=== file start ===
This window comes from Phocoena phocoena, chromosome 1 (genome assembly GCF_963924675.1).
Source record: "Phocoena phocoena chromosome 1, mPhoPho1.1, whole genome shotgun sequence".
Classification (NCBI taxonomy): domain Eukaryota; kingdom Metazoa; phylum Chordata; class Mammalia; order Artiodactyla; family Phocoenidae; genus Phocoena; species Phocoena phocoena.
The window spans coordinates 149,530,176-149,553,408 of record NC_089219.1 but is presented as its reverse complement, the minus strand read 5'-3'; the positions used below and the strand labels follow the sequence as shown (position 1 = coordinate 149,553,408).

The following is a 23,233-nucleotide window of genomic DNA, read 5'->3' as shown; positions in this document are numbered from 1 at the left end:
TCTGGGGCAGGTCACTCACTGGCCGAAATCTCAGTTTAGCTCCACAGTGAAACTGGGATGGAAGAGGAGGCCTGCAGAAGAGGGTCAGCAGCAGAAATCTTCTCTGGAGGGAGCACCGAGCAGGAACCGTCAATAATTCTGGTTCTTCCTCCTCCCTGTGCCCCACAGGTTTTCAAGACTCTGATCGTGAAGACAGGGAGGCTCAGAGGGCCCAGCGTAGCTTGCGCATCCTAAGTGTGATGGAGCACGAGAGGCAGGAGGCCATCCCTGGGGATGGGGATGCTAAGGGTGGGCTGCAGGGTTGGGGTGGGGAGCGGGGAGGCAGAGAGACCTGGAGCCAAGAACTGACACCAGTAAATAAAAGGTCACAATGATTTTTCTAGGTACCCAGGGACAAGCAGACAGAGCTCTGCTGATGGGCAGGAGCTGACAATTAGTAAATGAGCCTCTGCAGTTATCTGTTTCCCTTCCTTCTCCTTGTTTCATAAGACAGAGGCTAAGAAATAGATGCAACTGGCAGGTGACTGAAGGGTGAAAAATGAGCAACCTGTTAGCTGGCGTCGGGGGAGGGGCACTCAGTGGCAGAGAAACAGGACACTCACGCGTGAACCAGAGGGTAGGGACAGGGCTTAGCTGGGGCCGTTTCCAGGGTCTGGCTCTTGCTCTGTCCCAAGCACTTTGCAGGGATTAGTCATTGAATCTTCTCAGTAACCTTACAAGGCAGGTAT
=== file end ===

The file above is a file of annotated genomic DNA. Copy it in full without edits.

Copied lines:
This window comes from Phocoena phocoena, chromosome 1 (genome assembly GCF_963924675.1).
Source record: "Phocoena phocoena chromosome 1, mPhoPho1.1, whole genome shotgun sequence".
Classification (NCBI taxonomy): domain Eukaryota; kingdom Metazoa; phylum Chordata; class Mammalia; order Artiodactyla; family Phocoenidae; genus Phocoena; species Phocoena phocoena.
The window spans coordinates 149,530,176-149,553,408 of record NC_089219.1 but is presented as its reverse complement, the minus strand read 5'-3'; the positions used below and the strand labels follow the sequence as shown (position 1 = coordinate 149,553,408).

The following is a 23,233-nucleotide window of genomic DNA, read 5'->3' as shown; positions in this document are numbered from 1 at the left end:
TCTGGGGCAGGTCACTCACTGGCCGAAATCTCAGTTTAGCTCCACAGTGAAACTGGGATGGAAGAGGAGGCCTGCAGAAGAGGGTCAGCAGCAGAAATCTTCTCTGGAGGGAGCACCGAGCAGGAACCGTCAATAATTCTGGTTCTTCCTCCTCCCTGTGCCCCACAGGTTTTCAAGACTCTGATCGTGAAGACAGGGAGGCTCAGAGGGCCCAGCGTAGCTTGCGCATCCTAAGTGTGATGGAGCACGAGAGGCAGGAGGCCATCCCTGGGGATGGGGATGCTAAGGGTGGGCTGCAGGGTTGGGGTGGGGAGCGGGGAGGCAGAGAGACCTGGAGCCAAGAACTGACACCAGTAAATAAAAGGTCACAATGATTTTTCTAGGTACCCAGGGACAAGCAGACAGAGCTCTGCTGATGGGCAGGAGCTGACAATTAGTAAATGAGCCTCTGCAGTTATCTGTTTCCCTTCCTTCTCCTTGTTTCATAAGACAGAGGCTAAGAAATAGATGCAACTGGCAGGTGACTGAAGGGTGAAAAATGAGCAACCTGTTAGCTGGCGTCGGGGGAGGGGCACTCAGTGGCAGAGAAACAGGACACTCACGCGTGAACCAGAGGGTAGGGACAGGGCTTAGCTGGGGCCGTTTCCAGGGTCTGGCTCTTGCTCTGTCCCAAGCACTTTGCAGGGATTAGTCATTGAATCTTCTCAGTAACCTTACAAGGCAGGTAT